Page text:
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The Gilded and the Gritty: America, 1870-1912
Topic: MemoryTopic: ProgressTopic: PeopleTopic: PowerTopic: Empire
Topic: Progress: The Meaning of the Machine
Toolbox Overview: The Gilded and the Gritty: America, 1870-1912
Resource Menu: Progress
Text 1. Memory and Machines
Text 2. Brooklyn Bridge
Text 3. Human Machines
Text 4. Christine Frederick
Text 5. Thomas Eakins
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Text 6. Thomas Edison
Text 7. Wealth and Weightlessness
Text 8. Southern Statis
Text 9. The 1893 World's Columbian Exposition, Chicago

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Reading Guide
The Gross Clinic
The Gross Clinic
Thomas Eakins, The Gross Clinic, oil on canvas, 1875 Discussing Art

In the selection from Taylor's Scientific Management excerpted above we get a sense of the period's growing infatuation with the professional, the possessor of specialized knowledge who can organize and conduct activities to their utmost effectiveness. In the latter part of the nineteenth century, Americans began to professionalize many fields of endeavor. Between 1870 and 1890, accountants, architects, businessmen, dentists, economists, historians, lawyers, librarians, pharmacists, political scientists, schoolteachers, and veterinarians, among others, defined themselves as professional by organizing associations, establishing specialized schools, or implementing certifying exams. Even leisure pursuits were raised to a professional level: the first professional baseball club, the Cincinnati Red Stockings, was organized in 1869.

Perhaps the most powerful artistic expression of the professional—in this case, the scientist-as-hero—is Thomas Eakins's The Gross Clinic. Eakins was born in Philadelphia in 1844. Between 1866 and 1870 he studied art in Europe. In 1876 he joined the faculty of the Pennsylvania Academy of Fine Arts, a position he lost in 1886 when, trying to make an anatomical point, he yanked the loincloth off an otherwise nude male model before a mixed class of art students. Even so, anatomy was not his real subject. American life was, and to it he brought a realistic, empirical yet passionate vision. The Gross Clinic shows Dr. Samuel Gross, the most renowned surgeon at the Jefferson Medical College in Philadelphia, removing dead bone from the thigh of a young man, while assistants lean into their work, students take notes, and a horror-stricken woman turns away. Even though this is serious surgery, everyone involved is wearing street clothes. It would be awhile yet before antiseptic practice brought surgical scrubs to the operating theatre. Eakins had hoped to show the painting in the art section of the 1876 Exposition, but the selection committee rejected it. It ended up as a medical painting in the U.S. Army Post Hospital Building, illustrating the treatment of Civil War injuries. In 1875 the painting was both hailed as a masterpiece and denounced as morbid exhibitionism. 1 page.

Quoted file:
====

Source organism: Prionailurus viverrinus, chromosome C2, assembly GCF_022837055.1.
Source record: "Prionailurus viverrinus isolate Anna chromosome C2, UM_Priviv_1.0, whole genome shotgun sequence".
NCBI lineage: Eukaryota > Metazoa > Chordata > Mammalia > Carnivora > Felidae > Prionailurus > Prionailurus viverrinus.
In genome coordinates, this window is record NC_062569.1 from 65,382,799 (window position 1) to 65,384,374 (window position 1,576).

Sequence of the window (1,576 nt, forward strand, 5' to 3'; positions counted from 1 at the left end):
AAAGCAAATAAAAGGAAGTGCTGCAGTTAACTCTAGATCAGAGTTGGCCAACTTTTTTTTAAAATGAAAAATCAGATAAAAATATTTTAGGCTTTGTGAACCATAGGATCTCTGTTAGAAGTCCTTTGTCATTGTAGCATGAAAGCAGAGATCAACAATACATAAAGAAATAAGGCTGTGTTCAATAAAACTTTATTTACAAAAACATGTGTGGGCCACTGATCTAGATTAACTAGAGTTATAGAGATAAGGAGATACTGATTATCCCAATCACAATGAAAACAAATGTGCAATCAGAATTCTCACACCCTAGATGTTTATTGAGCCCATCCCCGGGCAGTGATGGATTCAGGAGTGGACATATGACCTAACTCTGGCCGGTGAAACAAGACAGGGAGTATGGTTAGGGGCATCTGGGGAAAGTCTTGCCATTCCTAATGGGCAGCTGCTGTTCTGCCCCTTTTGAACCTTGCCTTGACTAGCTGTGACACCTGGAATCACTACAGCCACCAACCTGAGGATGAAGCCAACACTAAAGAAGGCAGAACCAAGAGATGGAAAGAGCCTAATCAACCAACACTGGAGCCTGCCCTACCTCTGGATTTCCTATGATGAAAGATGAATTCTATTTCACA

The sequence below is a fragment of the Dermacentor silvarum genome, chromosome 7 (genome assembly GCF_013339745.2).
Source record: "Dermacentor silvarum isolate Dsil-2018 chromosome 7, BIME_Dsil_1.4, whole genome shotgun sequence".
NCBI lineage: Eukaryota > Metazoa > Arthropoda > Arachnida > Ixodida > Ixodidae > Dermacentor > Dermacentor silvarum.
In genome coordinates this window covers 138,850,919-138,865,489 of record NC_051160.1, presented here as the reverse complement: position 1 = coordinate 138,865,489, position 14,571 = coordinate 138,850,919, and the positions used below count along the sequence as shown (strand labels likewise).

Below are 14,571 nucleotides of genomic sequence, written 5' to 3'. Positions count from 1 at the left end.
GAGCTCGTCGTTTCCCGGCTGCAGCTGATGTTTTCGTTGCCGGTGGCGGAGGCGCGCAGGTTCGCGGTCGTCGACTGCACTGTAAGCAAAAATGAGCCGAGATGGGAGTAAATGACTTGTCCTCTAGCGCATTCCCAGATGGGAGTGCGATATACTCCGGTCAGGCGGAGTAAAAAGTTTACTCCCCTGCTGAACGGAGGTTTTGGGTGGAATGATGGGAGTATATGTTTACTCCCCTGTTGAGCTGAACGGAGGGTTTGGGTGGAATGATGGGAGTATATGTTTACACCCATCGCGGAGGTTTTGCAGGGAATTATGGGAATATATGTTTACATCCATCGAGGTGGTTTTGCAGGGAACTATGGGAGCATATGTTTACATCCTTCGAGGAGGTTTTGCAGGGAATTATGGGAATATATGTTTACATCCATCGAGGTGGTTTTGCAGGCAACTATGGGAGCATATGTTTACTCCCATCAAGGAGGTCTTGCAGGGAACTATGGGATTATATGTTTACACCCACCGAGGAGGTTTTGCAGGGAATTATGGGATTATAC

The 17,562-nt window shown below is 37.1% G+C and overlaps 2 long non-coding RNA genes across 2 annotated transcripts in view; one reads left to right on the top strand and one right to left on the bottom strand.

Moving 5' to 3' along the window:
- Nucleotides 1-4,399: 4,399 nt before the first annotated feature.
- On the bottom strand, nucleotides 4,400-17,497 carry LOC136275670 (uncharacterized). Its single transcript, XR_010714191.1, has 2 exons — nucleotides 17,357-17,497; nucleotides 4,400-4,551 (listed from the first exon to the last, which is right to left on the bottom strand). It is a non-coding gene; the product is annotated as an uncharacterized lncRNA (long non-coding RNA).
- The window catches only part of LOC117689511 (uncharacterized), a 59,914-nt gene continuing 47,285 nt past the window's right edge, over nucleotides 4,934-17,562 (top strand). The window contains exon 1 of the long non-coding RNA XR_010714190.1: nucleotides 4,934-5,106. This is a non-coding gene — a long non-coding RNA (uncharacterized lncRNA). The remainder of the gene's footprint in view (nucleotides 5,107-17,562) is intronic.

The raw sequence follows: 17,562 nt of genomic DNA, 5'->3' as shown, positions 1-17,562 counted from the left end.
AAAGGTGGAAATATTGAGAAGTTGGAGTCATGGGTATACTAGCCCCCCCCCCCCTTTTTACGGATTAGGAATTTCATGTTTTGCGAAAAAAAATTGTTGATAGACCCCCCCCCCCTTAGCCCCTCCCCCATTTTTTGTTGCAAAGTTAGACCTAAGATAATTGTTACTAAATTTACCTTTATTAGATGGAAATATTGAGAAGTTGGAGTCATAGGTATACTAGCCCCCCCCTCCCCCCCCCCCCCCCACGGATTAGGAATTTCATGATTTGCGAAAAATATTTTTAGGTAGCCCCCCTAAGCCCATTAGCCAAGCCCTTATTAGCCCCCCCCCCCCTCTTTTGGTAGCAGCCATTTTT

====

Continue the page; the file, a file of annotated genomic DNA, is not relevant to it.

Discussion questions
  1. How through posing, lighting, facial expression, and his relationship to other figures does Eakins present Dr. Gross?
  2. Does Eakins think Dr. Gross is heroic? What sort of heroism does he represent?
  3. What role does the woman play in the painting?
  4. How might The Gross Clinic resonate with the Civil War memory of the time?
  5. What values does The Gross Clinic display?
  6. What is Eakins's attitude toward progress?
  7. What does the placement of The Gross Clinic in a medical exhibition suggest about the way Eakins's work was regarded?

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Topic Framing Questions
  •  How did Americans of this period define progress?
  •  What did progress mean to them?

Thomas Eakins (American, 1844-1916), The Gross Clinic, 1875. Oil on canvas, 96 x 78 in. (243.8 x 198.1 cm). Jefferson Medical College, Thomas Jefferson University, Philadelphia. Permission pending.

Toolbox: The Gilded and the Gritty: America, 1870-1912
Memory | Progress | People | Power | Empire

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